Print a random line in a file
This is an experiment to learn about stdio performance, error handling, usage and portability. This project should be portable to any platform with a hosted C environment.
usage: ./randln [-m(f|r|R|p)] [-p(fff)] [filename]
If filename is missing or "-" then the utility reads from stdin.
There are currently four tactics it can use to choose a line to print.
Random fseek (-mf)
Find a line with probability proportional to its length. Fseek to the end of the file, ftell the length, then fseek to a random point in between. Advance to the beginning of the next line (wrapping to the start on EOF), and print that line, character by character. So it's actually most likely to pick a line immediately after a long one.
This is the default method if no method is specified in command line arguments.
Very fast. Does not have to read any characters except to find the start of a line and print it. All needed data is usually returned by one system I/O call.
Using an offset in fseek requires opening the file in binary mode. If a system has a newline convention with characters after '\n' (like '\n\r') then those characters will be considered as the start of the next line to be printed.
Also the bias by line length.
Reservoir Sampling of lines (-mr)
Choose a line with uniform probability. Always makes a full pass through the file, at each line replacing replacing a temporary buffer with decreasing probability. Mathematically it works out that on reaching the nth line, that buffer will hold any of the scanned lines with equal probability of 1/n. The final contents of the buffer on EOF are the result.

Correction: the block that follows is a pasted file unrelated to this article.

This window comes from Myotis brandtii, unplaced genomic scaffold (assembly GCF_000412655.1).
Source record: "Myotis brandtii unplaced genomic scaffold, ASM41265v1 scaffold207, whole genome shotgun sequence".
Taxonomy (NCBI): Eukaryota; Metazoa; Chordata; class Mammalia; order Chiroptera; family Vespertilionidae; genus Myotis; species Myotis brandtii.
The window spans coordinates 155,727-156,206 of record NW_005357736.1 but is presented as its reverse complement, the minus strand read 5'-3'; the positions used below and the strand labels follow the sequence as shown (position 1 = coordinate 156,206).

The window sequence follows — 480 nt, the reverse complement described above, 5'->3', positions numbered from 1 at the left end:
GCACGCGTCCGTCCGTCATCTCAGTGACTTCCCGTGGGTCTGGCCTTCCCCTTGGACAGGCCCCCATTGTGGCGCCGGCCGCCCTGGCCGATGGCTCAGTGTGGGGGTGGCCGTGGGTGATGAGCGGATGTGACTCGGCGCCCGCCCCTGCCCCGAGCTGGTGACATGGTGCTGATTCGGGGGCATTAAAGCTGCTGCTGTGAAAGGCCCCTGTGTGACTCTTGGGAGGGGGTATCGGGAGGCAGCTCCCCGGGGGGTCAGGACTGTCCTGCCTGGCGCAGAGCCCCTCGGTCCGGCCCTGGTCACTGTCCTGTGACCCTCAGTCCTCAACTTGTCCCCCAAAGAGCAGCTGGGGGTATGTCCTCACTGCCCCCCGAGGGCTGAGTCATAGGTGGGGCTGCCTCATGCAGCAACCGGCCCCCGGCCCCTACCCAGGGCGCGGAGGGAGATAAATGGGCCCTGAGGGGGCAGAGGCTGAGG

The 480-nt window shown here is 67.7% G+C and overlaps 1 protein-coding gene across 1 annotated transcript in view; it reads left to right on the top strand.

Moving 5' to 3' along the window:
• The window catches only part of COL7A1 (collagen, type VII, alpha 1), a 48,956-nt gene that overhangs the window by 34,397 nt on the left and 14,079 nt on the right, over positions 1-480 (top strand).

- All lines, no matter how long or short, get the same chance.
- Works on streams that do not support random access.
- Requires scanning through the whole file. Slower than the fseek method.
- Will never terminate when reading from a never-ending stream.
Reservoir Sampling of file positions (-mR)
Choose a lines with uniform probability. Same probablistic
algorithm as method
-mr except rather than copying selected lines
into a temporary buffer, it copies an fpos_t value obtained with
fgetpos(). Upon reaching EOF, it uses fsetpos() to go back to selected
line and prints it.
- Same as
- Plus does not require space in memory to hold lines. Great for long lines.
- Same as
- However does use fgetpos()/fsetpos() so cannot operate on streams that lack random access.
Choose line with the Poisson distribution. Scan through the file. At
the start of each line, pick a random number between 0 and 1. If the
number falls below a user-specified (with
threshold then consume and print the line and quit.
- Does not require a full scan through the file.
- Works with input streams that do not support fseek.
- Works on never-ending streams.
- Requires tuning the threshold to match expected file length.
- What happens if you hit the end of the stream and hadn't chosen a line to print? It currently tries to rewind and continue, but if the stream does not support fseek then it quits without printing a line.